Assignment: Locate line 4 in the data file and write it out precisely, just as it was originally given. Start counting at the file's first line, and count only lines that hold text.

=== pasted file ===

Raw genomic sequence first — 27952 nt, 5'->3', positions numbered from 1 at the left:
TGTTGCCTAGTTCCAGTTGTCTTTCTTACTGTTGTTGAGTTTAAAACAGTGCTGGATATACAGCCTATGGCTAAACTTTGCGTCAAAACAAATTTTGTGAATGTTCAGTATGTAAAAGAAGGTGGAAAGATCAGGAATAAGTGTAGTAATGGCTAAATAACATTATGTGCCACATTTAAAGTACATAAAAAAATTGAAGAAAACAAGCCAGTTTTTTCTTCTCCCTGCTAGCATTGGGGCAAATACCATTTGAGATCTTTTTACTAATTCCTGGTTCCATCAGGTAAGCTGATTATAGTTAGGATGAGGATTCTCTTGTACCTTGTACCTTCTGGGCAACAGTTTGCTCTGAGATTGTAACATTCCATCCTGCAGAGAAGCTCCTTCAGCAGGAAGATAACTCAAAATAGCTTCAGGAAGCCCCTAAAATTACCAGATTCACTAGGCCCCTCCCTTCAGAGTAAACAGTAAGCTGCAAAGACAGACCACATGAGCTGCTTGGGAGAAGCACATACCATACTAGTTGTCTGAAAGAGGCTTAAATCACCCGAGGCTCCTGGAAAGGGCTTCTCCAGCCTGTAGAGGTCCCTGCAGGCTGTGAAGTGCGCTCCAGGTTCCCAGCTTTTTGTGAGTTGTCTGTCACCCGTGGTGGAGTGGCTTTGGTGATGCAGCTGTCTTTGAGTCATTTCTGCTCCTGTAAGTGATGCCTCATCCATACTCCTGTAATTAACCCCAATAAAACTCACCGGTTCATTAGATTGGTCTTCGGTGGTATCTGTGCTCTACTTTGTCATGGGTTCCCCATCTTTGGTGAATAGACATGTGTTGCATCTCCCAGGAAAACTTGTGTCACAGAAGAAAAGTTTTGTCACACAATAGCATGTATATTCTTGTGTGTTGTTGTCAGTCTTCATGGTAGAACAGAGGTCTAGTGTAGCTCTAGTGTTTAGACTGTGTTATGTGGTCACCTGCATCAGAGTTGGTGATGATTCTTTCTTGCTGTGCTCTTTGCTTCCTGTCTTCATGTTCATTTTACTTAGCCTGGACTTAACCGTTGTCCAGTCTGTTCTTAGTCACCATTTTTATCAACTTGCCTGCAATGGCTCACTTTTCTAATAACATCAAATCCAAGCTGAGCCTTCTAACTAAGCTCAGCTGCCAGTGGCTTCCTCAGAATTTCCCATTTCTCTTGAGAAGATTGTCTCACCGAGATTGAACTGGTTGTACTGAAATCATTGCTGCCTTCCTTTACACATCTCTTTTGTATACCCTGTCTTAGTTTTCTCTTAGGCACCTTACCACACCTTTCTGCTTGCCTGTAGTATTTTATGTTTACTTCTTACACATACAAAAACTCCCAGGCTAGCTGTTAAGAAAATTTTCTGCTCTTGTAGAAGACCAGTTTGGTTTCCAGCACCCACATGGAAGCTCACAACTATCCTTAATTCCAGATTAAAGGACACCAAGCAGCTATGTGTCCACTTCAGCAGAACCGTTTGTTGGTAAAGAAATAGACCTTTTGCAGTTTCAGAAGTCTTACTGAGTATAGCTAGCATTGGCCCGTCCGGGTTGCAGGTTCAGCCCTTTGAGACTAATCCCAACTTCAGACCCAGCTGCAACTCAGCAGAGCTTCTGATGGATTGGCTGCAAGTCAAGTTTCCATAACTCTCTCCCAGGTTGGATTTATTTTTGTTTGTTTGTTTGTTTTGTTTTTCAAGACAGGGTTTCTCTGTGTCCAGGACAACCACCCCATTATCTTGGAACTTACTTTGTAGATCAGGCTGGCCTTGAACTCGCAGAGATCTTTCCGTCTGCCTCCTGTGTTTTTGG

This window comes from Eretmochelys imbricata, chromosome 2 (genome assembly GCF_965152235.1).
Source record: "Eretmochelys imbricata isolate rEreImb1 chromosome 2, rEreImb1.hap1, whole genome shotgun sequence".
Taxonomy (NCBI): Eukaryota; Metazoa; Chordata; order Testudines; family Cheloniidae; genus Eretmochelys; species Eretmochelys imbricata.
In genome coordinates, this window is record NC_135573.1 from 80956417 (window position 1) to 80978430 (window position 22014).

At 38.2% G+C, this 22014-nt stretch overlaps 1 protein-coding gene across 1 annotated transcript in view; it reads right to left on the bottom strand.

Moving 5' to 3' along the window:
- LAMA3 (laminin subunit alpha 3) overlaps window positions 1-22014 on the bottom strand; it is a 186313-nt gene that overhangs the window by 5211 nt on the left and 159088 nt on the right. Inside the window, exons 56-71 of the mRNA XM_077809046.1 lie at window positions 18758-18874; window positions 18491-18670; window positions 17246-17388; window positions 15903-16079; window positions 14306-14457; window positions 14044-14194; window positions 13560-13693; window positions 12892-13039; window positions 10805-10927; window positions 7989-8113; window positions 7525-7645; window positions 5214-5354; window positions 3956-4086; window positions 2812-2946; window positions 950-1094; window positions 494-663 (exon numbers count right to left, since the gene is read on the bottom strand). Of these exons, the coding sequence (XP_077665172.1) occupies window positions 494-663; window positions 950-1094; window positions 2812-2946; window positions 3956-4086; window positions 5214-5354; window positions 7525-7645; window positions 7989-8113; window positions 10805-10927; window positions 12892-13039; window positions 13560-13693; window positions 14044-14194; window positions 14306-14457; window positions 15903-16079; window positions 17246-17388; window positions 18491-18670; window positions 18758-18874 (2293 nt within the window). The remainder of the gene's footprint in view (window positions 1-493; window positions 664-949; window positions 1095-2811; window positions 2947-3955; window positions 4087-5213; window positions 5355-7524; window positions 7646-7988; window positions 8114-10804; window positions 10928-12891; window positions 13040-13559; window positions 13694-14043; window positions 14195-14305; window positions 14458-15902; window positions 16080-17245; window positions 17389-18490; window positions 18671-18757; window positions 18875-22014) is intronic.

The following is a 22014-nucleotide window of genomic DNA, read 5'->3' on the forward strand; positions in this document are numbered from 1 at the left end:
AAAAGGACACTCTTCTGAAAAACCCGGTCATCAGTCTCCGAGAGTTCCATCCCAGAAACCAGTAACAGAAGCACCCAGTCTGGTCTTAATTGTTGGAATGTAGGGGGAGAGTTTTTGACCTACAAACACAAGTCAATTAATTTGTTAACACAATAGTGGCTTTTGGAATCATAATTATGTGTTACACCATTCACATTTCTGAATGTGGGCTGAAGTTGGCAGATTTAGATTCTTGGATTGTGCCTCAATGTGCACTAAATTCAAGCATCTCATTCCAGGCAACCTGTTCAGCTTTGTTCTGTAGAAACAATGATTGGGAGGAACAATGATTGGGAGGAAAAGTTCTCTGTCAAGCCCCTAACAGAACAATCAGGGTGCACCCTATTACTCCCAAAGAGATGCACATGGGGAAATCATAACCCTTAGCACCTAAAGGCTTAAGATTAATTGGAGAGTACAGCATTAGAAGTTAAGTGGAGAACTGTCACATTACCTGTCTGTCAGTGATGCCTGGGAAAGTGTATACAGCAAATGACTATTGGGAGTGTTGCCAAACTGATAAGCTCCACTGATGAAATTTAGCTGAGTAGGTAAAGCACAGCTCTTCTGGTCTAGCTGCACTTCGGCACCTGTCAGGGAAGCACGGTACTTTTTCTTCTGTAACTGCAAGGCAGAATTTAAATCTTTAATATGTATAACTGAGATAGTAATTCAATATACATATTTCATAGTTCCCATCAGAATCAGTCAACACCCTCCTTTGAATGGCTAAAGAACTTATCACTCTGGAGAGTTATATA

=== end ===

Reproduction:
Source record: "Eretmochelys imbricata isolate rEreImb1 chromosome 2, rEreImb1.hap1, whole genome shotgun sequence".